A small number of Airbnb customers appear to be using the service for hook-ups.
Airbnb is unlikely to endorse such behaviour, but some users told Business Insider that they have slept with people or been hit on as a result of transactions that were facilitated through its platform.
Founded in 2008, the San Francisco-based company has an app/website that lets people rent out their rooms and properties for short stays to travellers in return for a 3% commission. The firm, which has helped thousands of homeowners supplement their income, encourages users to set a profile photo so that people can see who they’re about to stay with.
Often, Airbnb rentals are separate, wholly contained properties — like a flat or house where the guest stays alone. But many are simply rooms within the owner’s home. You’re essentially going to a stranger’s house and sleeping in a stranger’s bed. It’s supposed to be a purely financial transaction.
But sometimes, one thing leads to another.
One 25-year-old Airbnb host named Stuart told Business Insider that he had sex with a 36-year-old Brazilian woman in July as a result of a booking that was made via Airbnb.
Stuart, who does not wish to reveal his surname but was able to confirm he lives in London and works as an architect, said: “I asked if she would want to come to my bedroom. She did and we had amazing sex. Mind-blowing. She tip-toed back up to the other bedroom during the night and nobody noticed. This then continued every night for the rest of the week and we slept together every night.”
But it’s not just hosts and it’s not just men that are having sexual encounters over Airbnb.
Mary, who did not wish to reveal her surname in this article, told Business Insider about her Airbnb “one-night stand” that occurred somewhere in England last year.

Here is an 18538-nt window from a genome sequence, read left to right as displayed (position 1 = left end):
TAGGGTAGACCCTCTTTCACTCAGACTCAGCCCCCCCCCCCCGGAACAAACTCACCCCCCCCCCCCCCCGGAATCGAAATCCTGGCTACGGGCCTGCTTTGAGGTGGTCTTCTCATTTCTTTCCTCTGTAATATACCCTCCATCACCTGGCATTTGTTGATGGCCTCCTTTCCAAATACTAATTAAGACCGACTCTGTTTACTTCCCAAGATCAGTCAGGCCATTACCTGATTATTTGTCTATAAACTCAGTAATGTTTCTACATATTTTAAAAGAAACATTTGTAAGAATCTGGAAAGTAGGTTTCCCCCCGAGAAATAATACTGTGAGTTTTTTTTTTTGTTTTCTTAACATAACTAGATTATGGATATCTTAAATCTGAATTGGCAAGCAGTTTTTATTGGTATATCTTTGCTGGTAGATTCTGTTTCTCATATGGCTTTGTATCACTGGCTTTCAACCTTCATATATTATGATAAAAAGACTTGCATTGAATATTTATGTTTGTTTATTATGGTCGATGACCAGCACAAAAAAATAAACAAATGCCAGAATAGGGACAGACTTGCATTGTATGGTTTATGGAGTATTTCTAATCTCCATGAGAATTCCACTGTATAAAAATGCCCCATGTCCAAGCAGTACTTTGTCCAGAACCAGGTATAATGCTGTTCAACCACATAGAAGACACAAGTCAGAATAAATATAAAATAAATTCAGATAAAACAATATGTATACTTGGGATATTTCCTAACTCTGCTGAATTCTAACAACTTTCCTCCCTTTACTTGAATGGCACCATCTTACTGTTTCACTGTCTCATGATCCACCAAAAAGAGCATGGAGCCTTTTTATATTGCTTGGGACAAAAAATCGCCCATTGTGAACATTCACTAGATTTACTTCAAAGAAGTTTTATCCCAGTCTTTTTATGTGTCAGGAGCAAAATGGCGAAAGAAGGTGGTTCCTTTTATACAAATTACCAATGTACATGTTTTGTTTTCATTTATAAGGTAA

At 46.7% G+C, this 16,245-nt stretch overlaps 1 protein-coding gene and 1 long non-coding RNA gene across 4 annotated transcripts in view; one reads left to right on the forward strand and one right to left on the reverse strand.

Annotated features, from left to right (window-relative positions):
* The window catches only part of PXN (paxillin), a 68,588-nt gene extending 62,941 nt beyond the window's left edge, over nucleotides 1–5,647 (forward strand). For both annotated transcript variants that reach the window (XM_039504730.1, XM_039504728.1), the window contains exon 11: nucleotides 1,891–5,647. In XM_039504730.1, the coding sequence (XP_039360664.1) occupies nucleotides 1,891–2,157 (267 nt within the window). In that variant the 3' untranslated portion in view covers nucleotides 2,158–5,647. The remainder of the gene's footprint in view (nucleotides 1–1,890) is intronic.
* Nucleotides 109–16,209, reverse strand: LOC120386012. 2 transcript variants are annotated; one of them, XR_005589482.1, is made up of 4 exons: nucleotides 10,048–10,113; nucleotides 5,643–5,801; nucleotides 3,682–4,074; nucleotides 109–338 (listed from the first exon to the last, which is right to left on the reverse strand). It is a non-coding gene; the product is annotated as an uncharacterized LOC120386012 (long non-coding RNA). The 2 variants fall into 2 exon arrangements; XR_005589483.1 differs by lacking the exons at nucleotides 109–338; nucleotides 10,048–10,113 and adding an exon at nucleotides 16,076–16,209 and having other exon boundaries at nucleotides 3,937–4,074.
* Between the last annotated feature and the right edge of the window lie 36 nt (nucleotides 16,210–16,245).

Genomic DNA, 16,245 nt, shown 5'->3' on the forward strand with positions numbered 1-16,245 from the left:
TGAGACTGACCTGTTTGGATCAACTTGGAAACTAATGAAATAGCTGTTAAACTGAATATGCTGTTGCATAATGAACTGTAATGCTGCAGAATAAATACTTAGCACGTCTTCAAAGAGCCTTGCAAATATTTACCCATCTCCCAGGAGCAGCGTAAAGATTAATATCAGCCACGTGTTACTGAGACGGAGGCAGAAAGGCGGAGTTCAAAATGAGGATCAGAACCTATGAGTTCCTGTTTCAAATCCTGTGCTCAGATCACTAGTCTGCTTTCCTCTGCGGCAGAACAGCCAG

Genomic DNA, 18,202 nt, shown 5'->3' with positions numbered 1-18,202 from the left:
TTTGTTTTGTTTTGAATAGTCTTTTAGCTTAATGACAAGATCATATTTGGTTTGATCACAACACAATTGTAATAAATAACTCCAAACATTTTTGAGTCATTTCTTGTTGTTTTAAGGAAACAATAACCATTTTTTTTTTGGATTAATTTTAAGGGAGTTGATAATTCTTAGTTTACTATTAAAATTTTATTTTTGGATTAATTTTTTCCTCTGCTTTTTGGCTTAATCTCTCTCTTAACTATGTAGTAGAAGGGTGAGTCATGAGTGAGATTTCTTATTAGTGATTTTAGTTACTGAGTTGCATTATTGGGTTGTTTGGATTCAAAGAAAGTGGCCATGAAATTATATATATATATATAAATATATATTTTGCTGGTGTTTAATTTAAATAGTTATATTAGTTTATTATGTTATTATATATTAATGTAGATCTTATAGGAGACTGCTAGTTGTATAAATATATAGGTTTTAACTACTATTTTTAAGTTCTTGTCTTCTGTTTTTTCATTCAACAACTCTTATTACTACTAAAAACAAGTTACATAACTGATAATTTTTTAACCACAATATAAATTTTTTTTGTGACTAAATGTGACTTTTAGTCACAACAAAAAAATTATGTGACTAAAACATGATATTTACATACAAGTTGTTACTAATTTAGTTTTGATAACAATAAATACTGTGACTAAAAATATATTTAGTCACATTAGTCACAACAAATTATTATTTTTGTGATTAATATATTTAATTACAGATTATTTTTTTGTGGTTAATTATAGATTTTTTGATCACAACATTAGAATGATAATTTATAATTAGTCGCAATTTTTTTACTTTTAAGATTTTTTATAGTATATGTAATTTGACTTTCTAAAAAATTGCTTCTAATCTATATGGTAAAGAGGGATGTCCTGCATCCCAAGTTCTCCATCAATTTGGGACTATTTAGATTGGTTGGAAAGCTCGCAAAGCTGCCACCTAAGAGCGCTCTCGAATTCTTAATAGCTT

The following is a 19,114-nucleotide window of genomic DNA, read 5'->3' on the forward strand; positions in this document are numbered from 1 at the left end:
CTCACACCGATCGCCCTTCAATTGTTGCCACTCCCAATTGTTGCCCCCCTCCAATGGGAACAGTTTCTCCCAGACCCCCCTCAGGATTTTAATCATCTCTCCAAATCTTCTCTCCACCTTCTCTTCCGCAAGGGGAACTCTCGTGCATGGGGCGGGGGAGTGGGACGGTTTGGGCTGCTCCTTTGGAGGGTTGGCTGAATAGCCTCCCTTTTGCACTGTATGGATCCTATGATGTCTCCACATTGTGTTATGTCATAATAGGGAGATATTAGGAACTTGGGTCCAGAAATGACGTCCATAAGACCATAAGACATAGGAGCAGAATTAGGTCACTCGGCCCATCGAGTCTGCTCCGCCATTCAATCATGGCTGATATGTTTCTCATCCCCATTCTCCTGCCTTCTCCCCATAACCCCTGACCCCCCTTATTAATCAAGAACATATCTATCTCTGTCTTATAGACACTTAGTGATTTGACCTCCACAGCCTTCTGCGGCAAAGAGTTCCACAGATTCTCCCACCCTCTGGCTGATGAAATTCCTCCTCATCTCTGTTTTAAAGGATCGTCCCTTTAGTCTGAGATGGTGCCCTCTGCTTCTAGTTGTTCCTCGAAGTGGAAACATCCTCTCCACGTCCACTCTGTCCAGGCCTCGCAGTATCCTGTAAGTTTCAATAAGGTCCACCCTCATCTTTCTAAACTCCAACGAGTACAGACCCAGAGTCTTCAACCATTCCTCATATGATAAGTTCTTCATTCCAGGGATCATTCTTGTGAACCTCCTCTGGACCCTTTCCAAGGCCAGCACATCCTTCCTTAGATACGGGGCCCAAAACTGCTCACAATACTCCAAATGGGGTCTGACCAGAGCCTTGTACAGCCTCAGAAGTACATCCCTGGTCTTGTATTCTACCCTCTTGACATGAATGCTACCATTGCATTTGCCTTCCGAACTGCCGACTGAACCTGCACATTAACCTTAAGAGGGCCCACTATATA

“It happened last Easter. Me and two of my friends decided to spend the weekend on the coast to practice surfing,” she said. “I was in charge of booking the place for us. I was not expecting our host to be a serious silver fox: a proper surfer dude in his early forties, no kid, no wife, full of good vibes.
“We shared a beer and had good conversations with him the first day. The next day we invited him for a drink in the evening. We were all quite drunk and my friends joked about the fact that he was interested in me. They left the pub to leave me alone with him. We came back home later in the night and shared a bottle of wine in his flat. Then he kissed me and we went to his bedroom to spend the rest of the night. We left the morning after. We kept in touch only for a very short time after that…It was totally unexpected, but fun.”
Another Airbnb host, this time in America, told Business Insider over Airbnb’s messaging platform that the thought of finding a girlfriend or a hook-up through Airbnb had “crossed his mind.” The male host is thought to be in his 50s or 60s.
A different host, also in America, said: “I can see how men could choose looks over reviews. For now I am relying on the organic universe’s pick for me, and it is working out.”
Yes, there is a thread on Reddit for it.
The Airbnb host that started the thread claimed that his roommates had slept with two of their Airbnb guests.
“Once after the guest had checked out, but returned for a party we were throwing,” wrote the thread’s creator, who goes by the username “airbnbsex.”
“The other time during their short stay — the guest left promptly the next day.”
Business Insider contacted “airbnbsex” to confirm but did not hear back.
Reddit user “bayek” added: “I’m sure it happens relatively often, but my guess is that if you make it your goal to rent out your place solely for hooking up, Airbnb might have a few questions.”
“airbnbsex” replied: “Definitely not the goal, but yeah I imagine it happens frequently. I kinda wish Airbnb would give us some visibility on their policy regarding it.”
Not everyone on the thread shared the same outlook. Reddit user “YourCardinalRule” wrote: “This is just a horrible idea. If these guests complain about that s— to Airbnb you could be in for a world of hurt.”
Over on question-and-answer website Quora, someone posed the question: “Has any airbnb hosts had sex with their guests?“
Mark Wagner, a Quora user who describes himself as a supporter of Web2.0 and the new economy, replied: “Yes, both as a host and as a guest. But don’t get the wrong idea about the site, it is very professional.”
Sam Berko, another Quora user who has not filled out his profile, simply wrote: “Yup.”
Business Insider contacted Wagner and Sam to confirm these incidents but did not hear back.
Over-stepping the line
The vast majority of the sexual encounters occurring over Airbnb appear to be fun and consensual but a small number of rare incidents suggest that the platform may be being exploited by the occasional host.